The Native American Hero Who Fought The Chinese Until His Very Last Breath

This article is in honor of Native American warrior, Mitchell Red Cloud, Jr., of the Ho-Chunk People. He was born in Hatfield, Wisconsin and was in high school when Pearl Harbor happened. He dropped out and joined the Marine Corps on August 11, 1941 and would serve until November 9, 1954.

While with the Marines he served in the South Pacific and participated in the landings and campaigns on Guadalcanal and Okinawa. He was wounded in the difficult battle for Okinawa and was discharged due to his wound the day before the Marine Corps birthday in 1945.

Red Cloud Jr. then joined the U.S. Army in 1948, and in 1950 his unit was deployed to the Korean Peninsula at the beginning of the Korean War. On November 5, 1950, he was manning a listening post near his unit, which was then encamped near the town of Chonghyon, North Korea.

He began hearing suspicious sounds.

Source: Wikimedia Commons
Mitchell Red Cloud, Jr.

Suddenly Chinese People’s Army soldiers began to emerge from the bush about 100 feet away from him. He alerted his company and stood up and began laying down suppressive fire against the advancing wave of the enemy.

He stood between these advancing enemy soldiers and his own men and continued to put up a fierce fight against the Chinese troops. Even though he had already been struck in the chest by two bullets, he refused to leave his post. Red Cloud, Jr. wrapped his arm around a tree to support himself so he could keep on firing and keeping the enemy temporarily at bey. He did all of this while openly exposed to the enemy’s withering fire.

Source: Wikimedia Commons
Carlson’s raiders come ashore on Guadalcanal, on 4 November 1942.

Red Cloud, Jr. continued to fight until he succumbed to his wounds. He had been hit eight times.

The uncommon valor that Mitchell Red Cloud, Jr. showed that day gave his company time to reorganize and to evacuate their wounded. Many lives were saved because of his heroic stand against numerous enemy troops.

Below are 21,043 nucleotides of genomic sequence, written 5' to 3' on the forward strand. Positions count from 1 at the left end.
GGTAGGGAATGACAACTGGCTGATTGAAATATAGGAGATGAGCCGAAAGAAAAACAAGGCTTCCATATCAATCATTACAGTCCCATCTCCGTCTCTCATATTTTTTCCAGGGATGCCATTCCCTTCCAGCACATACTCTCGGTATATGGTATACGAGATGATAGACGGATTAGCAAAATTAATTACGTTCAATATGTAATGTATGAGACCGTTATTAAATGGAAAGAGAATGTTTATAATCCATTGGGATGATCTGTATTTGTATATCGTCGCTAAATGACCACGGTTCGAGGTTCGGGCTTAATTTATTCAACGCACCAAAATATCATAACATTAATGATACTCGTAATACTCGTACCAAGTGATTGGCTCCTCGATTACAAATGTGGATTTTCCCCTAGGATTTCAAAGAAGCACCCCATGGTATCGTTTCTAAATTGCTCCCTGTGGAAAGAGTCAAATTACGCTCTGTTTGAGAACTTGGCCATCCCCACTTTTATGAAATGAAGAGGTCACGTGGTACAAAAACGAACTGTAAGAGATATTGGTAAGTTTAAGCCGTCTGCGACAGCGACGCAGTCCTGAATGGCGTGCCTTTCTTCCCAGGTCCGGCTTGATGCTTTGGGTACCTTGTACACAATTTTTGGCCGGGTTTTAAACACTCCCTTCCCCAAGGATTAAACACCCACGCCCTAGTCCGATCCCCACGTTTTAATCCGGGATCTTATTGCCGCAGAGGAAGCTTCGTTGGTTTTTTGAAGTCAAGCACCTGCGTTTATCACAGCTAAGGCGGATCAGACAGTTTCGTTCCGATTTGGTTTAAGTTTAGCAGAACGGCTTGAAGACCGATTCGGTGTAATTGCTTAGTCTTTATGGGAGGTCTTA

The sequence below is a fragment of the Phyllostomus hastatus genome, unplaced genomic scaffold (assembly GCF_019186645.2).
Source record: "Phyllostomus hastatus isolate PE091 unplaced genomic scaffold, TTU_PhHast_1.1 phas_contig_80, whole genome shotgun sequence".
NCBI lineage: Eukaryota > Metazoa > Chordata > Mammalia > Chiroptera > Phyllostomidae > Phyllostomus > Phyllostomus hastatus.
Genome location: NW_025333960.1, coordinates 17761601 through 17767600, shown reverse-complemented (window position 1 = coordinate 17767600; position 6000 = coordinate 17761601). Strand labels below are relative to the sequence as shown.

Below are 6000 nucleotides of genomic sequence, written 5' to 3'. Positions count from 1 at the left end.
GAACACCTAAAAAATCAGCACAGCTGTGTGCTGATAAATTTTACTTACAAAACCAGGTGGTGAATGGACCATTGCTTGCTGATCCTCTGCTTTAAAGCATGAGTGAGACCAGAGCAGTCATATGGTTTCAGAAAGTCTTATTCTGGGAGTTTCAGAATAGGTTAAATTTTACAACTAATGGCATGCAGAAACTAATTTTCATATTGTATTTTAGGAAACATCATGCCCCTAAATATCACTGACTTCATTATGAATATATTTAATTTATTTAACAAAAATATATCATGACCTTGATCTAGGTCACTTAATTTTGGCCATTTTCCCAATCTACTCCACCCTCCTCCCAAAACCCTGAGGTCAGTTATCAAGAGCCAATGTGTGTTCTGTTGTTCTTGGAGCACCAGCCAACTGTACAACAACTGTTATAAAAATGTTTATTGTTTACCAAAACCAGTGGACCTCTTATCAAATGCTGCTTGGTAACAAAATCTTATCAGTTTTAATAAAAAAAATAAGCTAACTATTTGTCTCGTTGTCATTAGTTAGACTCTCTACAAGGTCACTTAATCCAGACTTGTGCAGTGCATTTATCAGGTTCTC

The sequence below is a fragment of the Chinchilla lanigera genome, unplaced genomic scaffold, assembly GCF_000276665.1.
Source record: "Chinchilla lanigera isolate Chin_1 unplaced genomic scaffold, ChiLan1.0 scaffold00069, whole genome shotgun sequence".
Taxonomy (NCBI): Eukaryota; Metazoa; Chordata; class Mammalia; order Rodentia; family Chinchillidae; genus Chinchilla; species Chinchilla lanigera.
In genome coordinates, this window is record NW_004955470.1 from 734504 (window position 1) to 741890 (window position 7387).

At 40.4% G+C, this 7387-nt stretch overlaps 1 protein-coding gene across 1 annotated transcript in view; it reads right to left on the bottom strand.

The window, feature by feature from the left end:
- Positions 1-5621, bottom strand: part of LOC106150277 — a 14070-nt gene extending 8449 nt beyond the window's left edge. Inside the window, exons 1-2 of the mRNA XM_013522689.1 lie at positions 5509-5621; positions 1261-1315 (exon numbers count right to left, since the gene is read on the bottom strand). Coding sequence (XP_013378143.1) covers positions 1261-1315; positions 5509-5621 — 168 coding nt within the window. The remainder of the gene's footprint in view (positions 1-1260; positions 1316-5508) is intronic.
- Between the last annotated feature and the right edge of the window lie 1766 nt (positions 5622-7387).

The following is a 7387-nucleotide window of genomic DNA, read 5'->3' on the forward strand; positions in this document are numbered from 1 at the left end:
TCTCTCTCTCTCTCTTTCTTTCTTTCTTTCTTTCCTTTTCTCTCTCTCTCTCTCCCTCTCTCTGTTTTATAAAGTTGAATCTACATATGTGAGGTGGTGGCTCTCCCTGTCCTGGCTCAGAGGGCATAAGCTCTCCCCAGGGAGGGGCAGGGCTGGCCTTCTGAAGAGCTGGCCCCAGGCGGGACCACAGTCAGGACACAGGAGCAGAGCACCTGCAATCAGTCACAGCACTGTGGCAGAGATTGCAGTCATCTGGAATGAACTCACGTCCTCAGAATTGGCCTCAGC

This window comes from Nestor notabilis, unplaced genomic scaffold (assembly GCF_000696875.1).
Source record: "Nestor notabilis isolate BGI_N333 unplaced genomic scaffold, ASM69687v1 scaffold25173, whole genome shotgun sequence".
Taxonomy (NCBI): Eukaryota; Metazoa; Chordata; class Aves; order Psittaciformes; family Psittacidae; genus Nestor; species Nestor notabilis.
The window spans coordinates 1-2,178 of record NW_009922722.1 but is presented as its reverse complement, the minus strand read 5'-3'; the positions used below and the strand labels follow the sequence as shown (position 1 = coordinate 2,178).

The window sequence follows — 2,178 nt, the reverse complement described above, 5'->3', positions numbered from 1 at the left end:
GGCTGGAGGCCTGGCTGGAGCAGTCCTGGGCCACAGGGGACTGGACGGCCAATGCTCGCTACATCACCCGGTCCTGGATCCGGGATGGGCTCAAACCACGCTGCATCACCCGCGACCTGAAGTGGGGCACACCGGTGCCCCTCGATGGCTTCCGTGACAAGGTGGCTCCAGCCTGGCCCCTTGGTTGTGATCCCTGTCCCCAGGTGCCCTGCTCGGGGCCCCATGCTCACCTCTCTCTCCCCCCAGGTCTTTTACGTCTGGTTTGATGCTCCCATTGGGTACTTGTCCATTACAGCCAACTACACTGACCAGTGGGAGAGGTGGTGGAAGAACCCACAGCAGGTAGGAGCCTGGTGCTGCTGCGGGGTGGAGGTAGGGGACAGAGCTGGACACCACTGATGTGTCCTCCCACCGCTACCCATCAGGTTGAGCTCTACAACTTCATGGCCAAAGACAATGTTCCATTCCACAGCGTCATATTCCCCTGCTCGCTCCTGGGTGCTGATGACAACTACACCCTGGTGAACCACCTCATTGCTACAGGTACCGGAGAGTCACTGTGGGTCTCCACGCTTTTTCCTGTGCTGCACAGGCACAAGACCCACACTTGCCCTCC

Source: US Army
At the Pentagon in April 1951, Lillian “Nellie” Red Cloud, mother of the late Cpl. Mitchell Red Cloud Jr., is handed the Medal of Honor awarded her son for his “dauntless courage and gallant self-sacrifice” against Chinese forces in North Korea the night of November 5.

Red Cloud was posthumously awarded the Medal of Honor for his heroics that day. His mother received the medal in 1951. An Army camp in South Korea, a US Navy ship, and a memorial park have been named in his honor.

Source: YouTube/Vision Maker Media
The word “ogichidaa” describes one who protects and follows the way of the warrior.

There is a video attached in honor of Mitchell Red Cloud and other Native American warriors. It includes a short excerpt from a Chippewa, Vietnam Veteran poet.

The Veterans Site wishes to add its respect and thanks to the memory of Mitchell Red Cloud, Jr. His service in the Marine Corps in the Pacific in WWII and in Korea are exemplary of the warrior spirit and the incredible service that Native Americans have given to this nation over the years.

We honor you and promise to never forget your sacrifices. Semper Fi!

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